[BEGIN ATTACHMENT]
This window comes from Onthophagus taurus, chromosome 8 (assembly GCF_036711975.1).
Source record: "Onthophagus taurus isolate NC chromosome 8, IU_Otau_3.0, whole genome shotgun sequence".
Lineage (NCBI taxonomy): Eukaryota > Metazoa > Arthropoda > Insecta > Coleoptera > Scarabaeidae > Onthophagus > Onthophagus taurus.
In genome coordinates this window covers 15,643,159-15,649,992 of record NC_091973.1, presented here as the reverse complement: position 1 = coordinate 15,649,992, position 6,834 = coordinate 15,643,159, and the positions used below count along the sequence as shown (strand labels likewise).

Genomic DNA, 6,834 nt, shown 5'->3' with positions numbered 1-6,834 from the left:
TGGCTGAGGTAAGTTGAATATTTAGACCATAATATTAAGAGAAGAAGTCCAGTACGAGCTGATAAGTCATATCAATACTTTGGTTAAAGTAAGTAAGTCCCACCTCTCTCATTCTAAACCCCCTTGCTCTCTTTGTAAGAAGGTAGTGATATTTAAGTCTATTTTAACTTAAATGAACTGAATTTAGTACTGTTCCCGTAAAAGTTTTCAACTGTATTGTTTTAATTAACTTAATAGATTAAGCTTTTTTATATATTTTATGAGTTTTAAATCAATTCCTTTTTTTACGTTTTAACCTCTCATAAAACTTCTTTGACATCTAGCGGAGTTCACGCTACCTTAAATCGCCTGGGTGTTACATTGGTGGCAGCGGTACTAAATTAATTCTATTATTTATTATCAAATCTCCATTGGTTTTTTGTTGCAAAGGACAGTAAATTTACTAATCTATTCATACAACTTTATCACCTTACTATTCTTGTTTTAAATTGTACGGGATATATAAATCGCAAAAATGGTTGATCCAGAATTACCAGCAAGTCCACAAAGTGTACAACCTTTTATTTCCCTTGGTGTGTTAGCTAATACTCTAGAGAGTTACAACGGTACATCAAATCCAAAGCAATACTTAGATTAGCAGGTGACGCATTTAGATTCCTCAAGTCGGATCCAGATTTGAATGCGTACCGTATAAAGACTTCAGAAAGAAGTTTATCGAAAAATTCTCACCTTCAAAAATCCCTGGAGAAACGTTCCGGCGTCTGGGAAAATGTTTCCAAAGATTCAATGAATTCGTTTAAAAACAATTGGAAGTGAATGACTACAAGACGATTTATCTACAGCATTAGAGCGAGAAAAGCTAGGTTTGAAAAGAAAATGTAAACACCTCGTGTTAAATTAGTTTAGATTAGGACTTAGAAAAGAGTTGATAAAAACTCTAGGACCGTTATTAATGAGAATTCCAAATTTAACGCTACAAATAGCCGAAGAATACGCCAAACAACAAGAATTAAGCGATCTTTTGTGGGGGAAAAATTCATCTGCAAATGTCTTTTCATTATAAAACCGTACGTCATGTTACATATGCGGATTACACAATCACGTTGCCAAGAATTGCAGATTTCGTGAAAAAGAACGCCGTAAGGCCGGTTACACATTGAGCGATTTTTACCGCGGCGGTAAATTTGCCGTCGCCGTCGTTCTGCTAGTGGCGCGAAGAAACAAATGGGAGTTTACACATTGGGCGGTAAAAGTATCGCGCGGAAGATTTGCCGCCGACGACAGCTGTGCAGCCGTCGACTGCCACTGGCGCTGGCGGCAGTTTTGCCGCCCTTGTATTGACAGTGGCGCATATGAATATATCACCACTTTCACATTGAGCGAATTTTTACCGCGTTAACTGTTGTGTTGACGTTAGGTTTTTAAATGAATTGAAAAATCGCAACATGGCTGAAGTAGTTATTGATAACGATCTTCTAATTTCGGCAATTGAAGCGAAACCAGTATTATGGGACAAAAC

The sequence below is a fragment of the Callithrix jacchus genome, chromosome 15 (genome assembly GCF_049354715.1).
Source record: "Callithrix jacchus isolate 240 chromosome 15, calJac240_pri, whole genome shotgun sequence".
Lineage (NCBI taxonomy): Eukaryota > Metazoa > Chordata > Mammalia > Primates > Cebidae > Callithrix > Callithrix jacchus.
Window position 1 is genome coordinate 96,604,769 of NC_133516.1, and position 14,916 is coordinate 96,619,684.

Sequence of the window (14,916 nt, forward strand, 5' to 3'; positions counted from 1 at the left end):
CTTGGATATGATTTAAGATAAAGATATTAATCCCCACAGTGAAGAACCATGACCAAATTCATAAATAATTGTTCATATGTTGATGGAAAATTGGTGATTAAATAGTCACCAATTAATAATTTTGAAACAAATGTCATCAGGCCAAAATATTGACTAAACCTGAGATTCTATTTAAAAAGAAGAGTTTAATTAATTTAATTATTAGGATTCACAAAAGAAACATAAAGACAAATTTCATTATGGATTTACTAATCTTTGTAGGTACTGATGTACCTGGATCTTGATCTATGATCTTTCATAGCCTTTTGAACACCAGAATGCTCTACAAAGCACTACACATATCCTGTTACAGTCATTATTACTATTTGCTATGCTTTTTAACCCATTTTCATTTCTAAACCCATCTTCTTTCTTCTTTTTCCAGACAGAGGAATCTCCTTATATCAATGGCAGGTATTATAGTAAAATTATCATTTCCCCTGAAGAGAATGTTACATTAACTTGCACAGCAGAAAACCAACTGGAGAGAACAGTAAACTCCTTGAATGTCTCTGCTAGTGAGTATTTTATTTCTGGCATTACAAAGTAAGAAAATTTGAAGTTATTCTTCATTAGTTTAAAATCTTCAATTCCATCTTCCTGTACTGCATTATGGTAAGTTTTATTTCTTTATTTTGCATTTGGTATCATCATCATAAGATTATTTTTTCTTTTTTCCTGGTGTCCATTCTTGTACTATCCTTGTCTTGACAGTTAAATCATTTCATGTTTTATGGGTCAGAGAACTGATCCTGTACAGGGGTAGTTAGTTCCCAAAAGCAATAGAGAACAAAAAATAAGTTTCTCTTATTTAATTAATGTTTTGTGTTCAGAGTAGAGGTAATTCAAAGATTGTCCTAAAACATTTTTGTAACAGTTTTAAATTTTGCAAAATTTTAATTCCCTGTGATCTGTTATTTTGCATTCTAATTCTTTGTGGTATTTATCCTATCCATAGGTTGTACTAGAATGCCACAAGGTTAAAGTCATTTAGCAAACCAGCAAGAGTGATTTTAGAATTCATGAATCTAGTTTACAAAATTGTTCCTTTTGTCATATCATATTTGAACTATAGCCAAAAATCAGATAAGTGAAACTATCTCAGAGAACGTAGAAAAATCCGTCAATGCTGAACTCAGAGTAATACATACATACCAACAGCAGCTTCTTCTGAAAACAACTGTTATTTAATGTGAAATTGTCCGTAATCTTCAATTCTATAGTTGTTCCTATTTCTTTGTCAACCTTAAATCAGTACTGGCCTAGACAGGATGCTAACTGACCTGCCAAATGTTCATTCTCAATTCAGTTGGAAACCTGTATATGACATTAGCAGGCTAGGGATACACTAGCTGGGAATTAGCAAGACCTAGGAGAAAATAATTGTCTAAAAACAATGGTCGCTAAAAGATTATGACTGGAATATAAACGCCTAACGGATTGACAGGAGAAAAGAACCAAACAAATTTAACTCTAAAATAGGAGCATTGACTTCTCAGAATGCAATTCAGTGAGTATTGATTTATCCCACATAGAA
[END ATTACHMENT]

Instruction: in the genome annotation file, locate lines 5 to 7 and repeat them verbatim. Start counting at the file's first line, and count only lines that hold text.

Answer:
Genomic DNA, 6,834 nt, shown 5'->3' with positions numbered 1-6,834 from the left:
TGGCTGAGGTAAGTTGAATATTTAGACCATAATATTAAGAGAAGAAGTCCAGTACGAGCTGATAAGTCATATCAATACTTTGGTTAAAGTAAGTAAGTCCCACCTCTCTCATTCTAAACCCCCTTGCTCTCTTTGTAAGAAGGTAGTGATATTTAAGTCTATTTTAACTTAAATGAACTGAATTTAGTACTGTTCCCGTAAAAGTTTTCAACTGTATTGTTTTAATTAACTTAATAGATTAAGCTTTTTTATATATTTTATGAGTTTTAAATCAATTCCTTTTTTTACGTTTTAACCTCTCATAAAACTTCTTTGACATCTAGCGGAGTTCACGCTACCTTAAATCGCCTGGGTGTTACATTGGTGGCAGCGGTACTAAATTAATTCTATTATTTATTATCAAATCTCCATTGGTTTTTTGTTGCAAAGGACAGTAAATTTACTAATCTATTCATACAACTTTATCACCTTACTATTCTTGTTTTAAATTGTACGGGATATATAAATCGCAAAAATGGTTGATCCAGAATTACCAGCAAGTCCACAAAGTGTACAACCTTTTATTTCCCTTGGTGTGTTAGCTAATACTCTAGAGAGTTACAACGGTACATCAAATCCAAAGCAATACTTAGATTAGCAGGTGACGCATTTAGATTCCTCAAGTCGGATCCAGATTTGAATGCGTACCGTATAAAGACTTCAGAAAGAAGTTTATCGAAAAATTCTCACCTTCAAAAATCCCTGGAGAAACGTTCCGGCGTCTGGGAAAATGTTTCCAAAGATTCAATGAATTCGTTTAAAAACAATTGGAAGTGAATGACTACAAGACGATTTATCTACAGCATTAGAGCGAGAAAAGCTAGGTTTGAAAAGAAAATGTAAACACCTCGTGTTAAATTAGTTTAGATTAGGACTTAGAAAAGAGTTGATAAAAACTCTAGGACCGTTATTAATGAGAATTCCAAATTTAACGCTACAAATAGCCGAAGAATACGCCAAACAACAAGAATTAAGCGATCTTTTGTGGGGGAAAAATTCATCTGCAAATGTCTTTTCATTATAAAACCGTACGTCATGTTACATATGCGGATTACACAATCACGTTGCCAAGAATTGCAGATTTCGTGAAAAAGAACGCCGTAAGGCCGGTTACACATTGAGCGATTTTTACCGCGGCGGTAAATTTGCCGTCGCCGTCGTTCTGCTAGTGGCGCGAAGAAACAAATGGGAGTTTACACATTGGGCGGTAAAAGTATCGCGCGGAAGATTTGCCGCCGACGACAGCTGTGCAGCCGTCGACTGCCACTGGCGCTGGCGGCAGTTTTGCCGCCCTTGTATTGACAGTGGCGCATATGAATATATCACCACTTTCACATTGAGCGAATTTTTACCGCGTTAACTGTTGTGTTGACGTTAGGTTTTTAAATGAATTGAAAAATCGCAACATGGCTGAAGTAGTTATTGATAACGATCTTCTAATTTCGGCAATTGAAGCGAAACCAGTATTATGGGACAAAAC

The sequence below is a fragment of the Callithrix jacchus genome, chromosome 15 (genome assembly GCF_049354715.1).